If your organization is like most nonprofits, a virtual gala was something you never considered prior to 2020. If the subject had ever come up, it would have been quickly discarded as too foreign, too trendy, too impersonal, too unlikely to get board approval, and too difficult to execute.

But the COVID-19 restrictions on public gatherings have changed our perspectives on virtual galas. 

Now, a virtual gala is a lifeboat that nonprofits have scrambled into after the rogue wave of COVID-19 sunk their fundraising cruise ship.

Yes, it’s true that the lifeboat doesn’t have the restaurants, swimming pools, casinos, spas, and other amenities that the cruise ship had, but it’s also true that this crisis has changed the passengers’ priorities.

No one is complaining that the lifeboat doesn’t have a casino. 

Everyone on board is grateful for floatation, fresh water, food, shelter from the sun, enough room for all of their loved ones, and a beacon to help rescuers find them.

It’s important to remember that a lifeboat is not just a smaller version of a cruise ship. It’s an entirely different vehicle with an entirely different purpose—saving lives.

Likewise, a virtual gala is a very effective tool for the singular purpose of fundraising.

Here at The {Virtual} Gala Team, we have compiled seven keys to executing a successful virtual gala. If you reach the end of this post and you’re still hungry for more advice, check out our Comprehensive Step-by-Step Guide to Conducting a Virtual Gala.

1. Don’t be a typical Zoom call

We’re all doing Zoom calls every day, and we know exactly how monotonous they can be. The last thing you want is for your virtual gala to look anything like the Zoom calls you’re on for work. 

Here are some simple ways in which your event can be different:

  • Multimedia. Your virtual gala should include a variety of media elements, such as live presenters, PowerPoint slides, videos, fundraising leaderboards, and more.
  • Webinars. Use Zoom Webinars (rather than regular Zoom Meetings) to get more control over the guest experience. In a normal Zoom Meeting, everyone on the call can share his or her camera and microphone and chime in at any time. With a Zoom Webinar, only your presenters can appear or speak.
  • Facebook Live. Pushing your Zoom Webinar to Facebook Live gives you even more power to control what the event looks like to your guests. In Zoom, each guest can choose to watch in Speaker Mode (speaker’s face is highlighted) or Grid Mode (think Brady Bunch screen, with all the faces visible), but if you’re pushing to Facebook Live, then your event will look more like a television broadcast—only the active speaker, PowerPoint, or video will be visible to the audience.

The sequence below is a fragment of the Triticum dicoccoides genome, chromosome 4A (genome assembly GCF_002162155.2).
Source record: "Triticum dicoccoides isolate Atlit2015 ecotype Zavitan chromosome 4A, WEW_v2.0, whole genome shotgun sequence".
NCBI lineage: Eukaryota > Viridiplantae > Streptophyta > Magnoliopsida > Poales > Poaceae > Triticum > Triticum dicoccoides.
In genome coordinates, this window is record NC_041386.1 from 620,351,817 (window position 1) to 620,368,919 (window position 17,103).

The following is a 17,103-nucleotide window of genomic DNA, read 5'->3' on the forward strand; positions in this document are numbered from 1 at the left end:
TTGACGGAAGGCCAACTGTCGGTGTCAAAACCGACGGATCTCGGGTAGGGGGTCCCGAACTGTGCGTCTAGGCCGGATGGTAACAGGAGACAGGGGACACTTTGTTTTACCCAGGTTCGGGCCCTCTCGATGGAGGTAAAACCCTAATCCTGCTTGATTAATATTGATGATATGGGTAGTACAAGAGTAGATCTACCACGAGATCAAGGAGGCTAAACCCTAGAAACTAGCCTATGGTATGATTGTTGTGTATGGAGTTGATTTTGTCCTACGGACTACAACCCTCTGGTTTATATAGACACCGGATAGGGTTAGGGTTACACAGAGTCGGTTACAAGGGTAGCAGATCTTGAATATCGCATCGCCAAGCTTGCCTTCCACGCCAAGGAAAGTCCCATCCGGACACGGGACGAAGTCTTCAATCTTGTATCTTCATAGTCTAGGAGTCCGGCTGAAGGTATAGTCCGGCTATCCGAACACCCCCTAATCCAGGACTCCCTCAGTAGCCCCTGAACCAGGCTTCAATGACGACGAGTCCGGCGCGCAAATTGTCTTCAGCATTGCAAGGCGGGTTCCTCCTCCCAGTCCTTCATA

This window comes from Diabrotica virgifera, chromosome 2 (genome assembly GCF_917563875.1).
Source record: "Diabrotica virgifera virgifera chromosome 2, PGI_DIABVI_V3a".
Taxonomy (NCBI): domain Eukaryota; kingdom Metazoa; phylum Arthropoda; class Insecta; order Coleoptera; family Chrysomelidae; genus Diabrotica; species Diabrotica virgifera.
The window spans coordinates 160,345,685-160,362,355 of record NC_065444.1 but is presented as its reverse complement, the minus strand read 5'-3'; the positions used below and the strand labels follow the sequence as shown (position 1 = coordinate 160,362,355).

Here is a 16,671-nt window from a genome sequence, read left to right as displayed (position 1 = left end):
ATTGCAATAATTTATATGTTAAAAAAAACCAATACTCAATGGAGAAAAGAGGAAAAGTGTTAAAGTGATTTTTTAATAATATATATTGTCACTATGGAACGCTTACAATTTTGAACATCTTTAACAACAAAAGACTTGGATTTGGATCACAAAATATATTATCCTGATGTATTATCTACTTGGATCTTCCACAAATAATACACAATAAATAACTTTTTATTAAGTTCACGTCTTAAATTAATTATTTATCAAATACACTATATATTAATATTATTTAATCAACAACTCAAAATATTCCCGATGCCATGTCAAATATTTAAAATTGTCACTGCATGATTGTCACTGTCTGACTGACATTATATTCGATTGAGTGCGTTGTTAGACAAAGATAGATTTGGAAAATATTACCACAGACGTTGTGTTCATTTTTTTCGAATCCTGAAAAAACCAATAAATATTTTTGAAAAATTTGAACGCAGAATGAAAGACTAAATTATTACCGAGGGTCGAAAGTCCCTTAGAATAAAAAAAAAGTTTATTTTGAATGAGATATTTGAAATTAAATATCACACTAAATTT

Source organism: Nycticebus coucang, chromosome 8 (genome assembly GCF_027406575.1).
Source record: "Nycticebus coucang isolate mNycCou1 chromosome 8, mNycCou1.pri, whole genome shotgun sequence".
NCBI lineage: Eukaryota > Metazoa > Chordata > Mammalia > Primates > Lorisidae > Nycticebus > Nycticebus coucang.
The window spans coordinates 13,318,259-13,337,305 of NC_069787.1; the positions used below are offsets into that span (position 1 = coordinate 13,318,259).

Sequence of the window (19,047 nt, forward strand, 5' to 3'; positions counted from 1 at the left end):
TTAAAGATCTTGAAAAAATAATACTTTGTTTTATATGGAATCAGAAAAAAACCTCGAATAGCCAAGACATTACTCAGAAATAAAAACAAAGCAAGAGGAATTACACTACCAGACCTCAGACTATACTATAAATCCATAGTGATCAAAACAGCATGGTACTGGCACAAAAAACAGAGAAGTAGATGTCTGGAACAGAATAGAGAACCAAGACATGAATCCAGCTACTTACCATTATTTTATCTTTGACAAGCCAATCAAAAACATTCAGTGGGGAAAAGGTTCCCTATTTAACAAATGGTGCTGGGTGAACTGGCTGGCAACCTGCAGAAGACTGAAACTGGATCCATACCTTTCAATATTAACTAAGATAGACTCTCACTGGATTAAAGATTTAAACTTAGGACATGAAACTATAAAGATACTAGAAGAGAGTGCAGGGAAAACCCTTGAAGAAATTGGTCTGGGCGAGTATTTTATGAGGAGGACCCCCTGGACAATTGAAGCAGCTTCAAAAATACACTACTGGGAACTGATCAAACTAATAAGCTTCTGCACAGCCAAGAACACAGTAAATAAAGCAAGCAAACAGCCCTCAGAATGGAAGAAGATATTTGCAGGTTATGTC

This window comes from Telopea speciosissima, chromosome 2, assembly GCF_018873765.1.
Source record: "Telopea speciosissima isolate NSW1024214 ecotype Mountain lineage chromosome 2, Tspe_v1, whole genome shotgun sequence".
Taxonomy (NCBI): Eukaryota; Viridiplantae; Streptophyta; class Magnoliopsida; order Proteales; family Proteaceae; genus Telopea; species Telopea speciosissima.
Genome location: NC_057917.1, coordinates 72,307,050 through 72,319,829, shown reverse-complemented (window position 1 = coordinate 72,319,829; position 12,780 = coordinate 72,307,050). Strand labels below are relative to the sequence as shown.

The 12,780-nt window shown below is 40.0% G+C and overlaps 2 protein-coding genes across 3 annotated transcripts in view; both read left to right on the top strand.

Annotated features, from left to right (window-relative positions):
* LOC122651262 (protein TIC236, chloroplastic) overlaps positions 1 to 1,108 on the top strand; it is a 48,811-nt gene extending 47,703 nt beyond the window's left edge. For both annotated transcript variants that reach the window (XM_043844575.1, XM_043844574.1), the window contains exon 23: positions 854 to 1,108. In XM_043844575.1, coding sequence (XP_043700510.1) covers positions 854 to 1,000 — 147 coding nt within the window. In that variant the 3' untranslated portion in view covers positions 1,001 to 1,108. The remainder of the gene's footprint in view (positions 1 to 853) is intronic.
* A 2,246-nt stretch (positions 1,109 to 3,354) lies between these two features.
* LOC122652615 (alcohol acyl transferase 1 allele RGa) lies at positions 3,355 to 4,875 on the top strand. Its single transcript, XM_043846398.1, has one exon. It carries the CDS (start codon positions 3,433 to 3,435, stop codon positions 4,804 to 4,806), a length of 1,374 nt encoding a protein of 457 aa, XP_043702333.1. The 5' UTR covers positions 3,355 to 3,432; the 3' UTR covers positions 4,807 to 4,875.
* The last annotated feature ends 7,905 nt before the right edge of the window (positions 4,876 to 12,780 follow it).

• Tight Script. The average Zoom call meanders from topic to topic. Your virtual gala will have a script that will move the program along in a way that is educational, engaging, and inspiring for your guests. 

2. Assign clear-cut roles and responsibilities

Be clear about what needs to be done and who will do it. Fundraising has always been a team sport, but virtual galas especially require great collaboration. 

You can’t do this by yourself. You’ll need the support of your staff, your board, your super volunteers, and your vendor partners. Click here to download our free Virtual Gala Roster, which will show you all the roles and responsibilities that need to be filled.

3. Create a prep schedule to live by

Develop a pre-event prep schedule, and stick to it! 

You have extensive experience planning events, and you manage an enormous volume of details for your in-person events. You manage the venue, the valet, the check-in, the catering, the AV team, the bars, the silent auction, the program, the entertainment, the checkout, and the movement of a herd of people.

By comparison, a virtual gala will be way easier—except that it’s foreign. You haven’t done this before, so you’re less clear about all the tasks that need to be performed, what the deadlines should be, or whether you’re on track to have everything done on time.

Click here to check out our recommended Virtual Gala Prep Schedule to help you better understand the rhythm of preparing for a virtual gala.

4. Use smooth entries & exits with pre-roll & post-roll PowerPoints

The pre-roll PowerPoint is one of the first things that will set your virtual gala apart from a typical Zoom call. 

We recommend that 30 minutes prior to the official start of your broadcast, you launch a scrolling PowerPoint presentation (with music playing) that welcomes guests, gives them instructions on how to register to bid or donate, lets them know who to call if they have technical difficulties, and so on.